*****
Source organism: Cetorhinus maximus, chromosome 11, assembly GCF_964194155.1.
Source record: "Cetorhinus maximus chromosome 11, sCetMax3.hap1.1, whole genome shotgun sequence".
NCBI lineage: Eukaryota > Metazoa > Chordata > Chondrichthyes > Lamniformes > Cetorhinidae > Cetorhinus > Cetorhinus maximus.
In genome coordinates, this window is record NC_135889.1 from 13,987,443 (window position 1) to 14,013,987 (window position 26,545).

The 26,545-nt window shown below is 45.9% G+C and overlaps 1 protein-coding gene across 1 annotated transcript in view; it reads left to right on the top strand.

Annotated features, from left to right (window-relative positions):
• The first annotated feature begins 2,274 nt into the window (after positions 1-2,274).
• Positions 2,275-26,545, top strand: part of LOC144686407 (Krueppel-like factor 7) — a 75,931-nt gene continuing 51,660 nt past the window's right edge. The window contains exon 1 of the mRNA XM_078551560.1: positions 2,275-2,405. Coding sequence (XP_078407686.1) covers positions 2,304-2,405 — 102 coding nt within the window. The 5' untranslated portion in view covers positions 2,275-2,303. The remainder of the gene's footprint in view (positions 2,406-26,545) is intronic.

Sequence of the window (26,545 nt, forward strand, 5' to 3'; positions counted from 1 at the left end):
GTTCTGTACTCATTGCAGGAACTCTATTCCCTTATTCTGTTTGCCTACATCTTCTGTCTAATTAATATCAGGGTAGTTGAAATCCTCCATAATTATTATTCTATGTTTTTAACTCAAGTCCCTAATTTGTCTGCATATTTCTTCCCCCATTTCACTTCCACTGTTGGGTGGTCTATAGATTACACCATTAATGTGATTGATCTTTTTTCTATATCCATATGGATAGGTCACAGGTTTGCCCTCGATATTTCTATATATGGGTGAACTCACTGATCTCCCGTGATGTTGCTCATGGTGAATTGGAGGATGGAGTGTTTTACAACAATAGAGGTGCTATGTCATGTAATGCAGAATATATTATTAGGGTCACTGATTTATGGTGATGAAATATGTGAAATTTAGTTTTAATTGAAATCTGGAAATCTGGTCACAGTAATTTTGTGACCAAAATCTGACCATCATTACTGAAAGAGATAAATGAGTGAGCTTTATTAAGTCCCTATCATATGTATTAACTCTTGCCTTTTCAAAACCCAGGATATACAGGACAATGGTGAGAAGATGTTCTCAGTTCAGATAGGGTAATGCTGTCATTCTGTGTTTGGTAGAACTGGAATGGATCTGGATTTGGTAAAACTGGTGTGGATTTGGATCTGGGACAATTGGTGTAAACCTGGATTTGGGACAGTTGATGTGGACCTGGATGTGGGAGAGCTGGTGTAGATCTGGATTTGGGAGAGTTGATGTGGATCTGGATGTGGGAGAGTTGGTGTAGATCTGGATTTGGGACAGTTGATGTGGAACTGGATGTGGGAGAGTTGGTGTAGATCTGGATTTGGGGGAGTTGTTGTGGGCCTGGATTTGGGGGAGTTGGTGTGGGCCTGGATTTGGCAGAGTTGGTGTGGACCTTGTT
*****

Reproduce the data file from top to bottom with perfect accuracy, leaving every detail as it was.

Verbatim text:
Source organism: Cetorhinus maximus, chromosome 11, assembly GCF_964194155.1.
Source record: "Cetorhinus maximus chromosome 11, sCetMax3.hap1.1, whole genome shotgun sequence".
NCBI lineage: Eukaryota > Metazoa > Chordata > Chondrichthyes > Lamniformes > Cetorhinidae > Cetorhinus > Cetorhinus maximus.
In genome coordinates, this window is record NC_135889.1 from 13,987,443 (window position 1) to 14,013,987 (window position 26,545).

The 26,545-nt window shown below is 45.9% G+C and overlaps 1 protein-coding gene across 1 annotated transcript in view; it reads left to right on the top strand.

Annotated features, from left to right (window-relative positions):
• The first annotated feature begins 2,274 nt into the window (after positions 1-2,274).
• Positions 2,275-26,545, top strand: part of LOC144686407 (Krueppel-like factor 7) — a 75,931-nt gene continuing 51,660 nt past the window's right edge. The window contains exon 1 of the mRNA XM_078551560.1: positions 2,275-2,405. Coding sequence (XP_078407686.1) covers positions 2,304-2,405 — 102 coding nt within the window. The 5' untranslated portion in view covers positions 2,275-2,303. The remainder of the gene's footprint in view (positions 2,406-26,545) is intronic.

Sequence of the window (26,545 nt, forward strand, 5' to 3'; positions counted from 1 at the left end):
GTTCTGTACTCATTGCAGGAACTCTATTCCCTTATTCTGTTTGCCTACATCTTCTGTCTAATTAATATCAGGGTAGTTGAAATCCTCCATAATTATTATTCTATGTTTTTAACTCAAGTCCCTAATTTGTCTGCATATTTCTTCCCCCATTTCACTTCCACTGTTGGGTGGTCTATAGATTACACCATTAATGTGATTGATCTTTTTTCTATATCCATATGGATAGGTCACAGGTTTGCCCTCGATATTTCTATATATGGGTGAACTCACTGATCTCCCGTGATGTTGCTCATGGTGAATTGGAGGATGGAGTGTTTTACAACAATAGAGGTGCTATGTCATGTAATGCAGAATATATTATTAGGGTCACTGATTTATGGTGATGAAATATGTGAAATTTAGTTTTAATTGAAATCTGGAAATCTGGTCACAGTAATTTTGTGACCAAAATCTGACCATCATTACTGAAAGAGATAAATGAGTGAGCTTTATTAAGTCCCTATCATATGTATTAACTCTTGCCTTTTCAAAACCCAGGATATACAGGACAATGGTGAGAAGATGTTCTCAGTTCAGATAGGGTAATGCTGTCATTCTGTGTTTGGTAGAACTGGAATGGATCTGGATTTGGTAAAACTGGTGTGGATTTGGATCTGGGACAATTGGTGTAAACCTGGATTTGGGACAGTTGATGTGGACCTGGATGTGGGAGAGCTGGTGTAGATCTGGATTTGGGAGAGTTGATGTGGATCTGGATGTGGGAGAGTTGGTGTAGATCTGGATTTGGGACAGTTGATGTGGAACTGGATGTGGGAGAGTTGGTGTAGATCTGGATTTGGGGGAGTTGTTGTGGGCCTGGATTTGGGGGAGTTGGTGTGGGCCTGGATTTGGCAGAGTTGGTGTGGACCTTGTT